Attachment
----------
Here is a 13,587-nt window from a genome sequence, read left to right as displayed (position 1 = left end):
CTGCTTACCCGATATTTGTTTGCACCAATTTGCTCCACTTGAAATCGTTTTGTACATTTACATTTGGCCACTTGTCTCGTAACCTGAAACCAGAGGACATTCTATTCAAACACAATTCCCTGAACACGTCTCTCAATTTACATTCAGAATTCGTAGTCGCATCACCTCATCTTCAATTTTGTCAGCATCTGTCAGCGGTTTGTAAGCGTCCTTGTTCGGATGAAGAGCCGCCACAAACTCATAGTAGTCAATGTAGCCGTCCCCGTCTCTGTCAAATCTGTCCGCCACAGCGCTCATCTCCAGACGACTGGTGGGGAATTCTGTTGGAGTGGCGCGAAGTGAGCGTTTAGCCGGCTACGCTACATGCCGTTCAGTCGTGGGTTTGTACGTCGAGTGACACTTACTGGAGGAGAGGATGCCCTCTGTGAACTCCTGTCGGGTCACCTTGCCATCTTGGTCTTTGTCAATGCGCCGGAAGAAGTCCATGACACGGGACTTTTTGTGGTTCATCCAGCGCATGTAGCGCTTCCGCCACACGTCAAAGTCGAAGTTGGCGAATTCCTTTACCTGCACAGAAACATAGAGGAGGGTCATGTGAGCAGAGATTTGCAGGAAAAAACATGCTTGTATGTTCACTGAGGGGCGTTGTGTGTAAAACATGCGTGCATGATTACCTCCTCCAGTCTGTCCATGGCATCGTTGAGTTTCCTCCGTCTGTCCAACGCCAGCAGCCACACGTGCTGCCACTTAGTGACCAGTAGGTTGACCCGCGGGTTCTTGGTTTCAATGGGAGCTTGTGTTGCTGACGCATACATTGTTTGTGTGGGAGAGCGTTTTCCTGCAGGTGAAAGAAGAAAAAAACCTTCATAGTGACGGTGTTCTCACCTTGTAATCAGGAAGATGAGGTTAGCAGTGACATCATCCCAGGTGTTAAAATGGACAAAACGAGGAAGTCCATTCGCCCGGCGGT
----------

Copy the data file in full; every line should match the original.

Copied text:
Here is a 13,587-nt window from a genome sequence, read left to right as displayed (position 1 = left end):
CTGCTTACCCGATATTTGTTTGCACCAATTTGCTCCACTTGAAATCGTTTTGTACATTTACATTTGGCCACTTGTCTCGTAACCTGAAACCAGAGGACATTCTATTCAAACACAATTCCCTGAACACGTCTCTCAATTTACATTCAGAATTCGTAGTCGCATCACCTCATCTTCAATTTTGTCAGCATCTGTCAGCGGTTTGTAAGCGTCCTTGTTCGGATGAAGAGCCGCCACAAACTCATAGTAGTCAATGTAGCCGTCCCCGTCTCTGTCAAATCTGTCCGCCACAGCGCTCATCTCCAGACGACTGGTGGGGAATTCTGTTGGAGTGGCGCGAAGTGAGCGTTTAGCCGGCTACGCTACATGCCGTTCAGTCGTGGGTTTGTACGTCGAGTGACACTTACTGGAGGAGAGGATGCCCTCTGTGAACTCCTGTCGGGTCACCTTGCCATCTTGGTCTTTGTCAATGCGCCGGAAGAAGTCCATGACACGGGACTTTTTGTGGTTCATCCAGCGCATGTAGCGCTTCCGCCACACGTCAAAGTCGAAGTTGGCGAATTCCTTTACCTGCACAGAAACATAGAGGAGGGTCATGTGAGCAGAGATTTGCAGGAAAAAACATGCTTGTATGTTCACTGAGGGGCGTTGTGTGTAAAACATGCGTGCATGATTACCTCCTCCAGTCTGTCCATGGCATCGTTGAGTTTCCTCCGTCTGTCCAACGCCAGCAGCCACACGTGCTGCCACTTAGTGACCAGTAGGTTGACCCGCGGGTTCTTGGTTTCAATGGGAGCTTGTGTTGCTGACGCATACATTGTTTGTGTGGGAGAGCGTTTTCCTGCAGGTGAAAGAAGAAAAAAACCTTCATAGTGACGGTGTTCTCACCTTGTAATCAGGAAGATGAGGTTAGCAGTGACATCATCCCAGGTGTTAAAATGGACAAAACGAGGAAGTCCATTCGCCCGGCGGT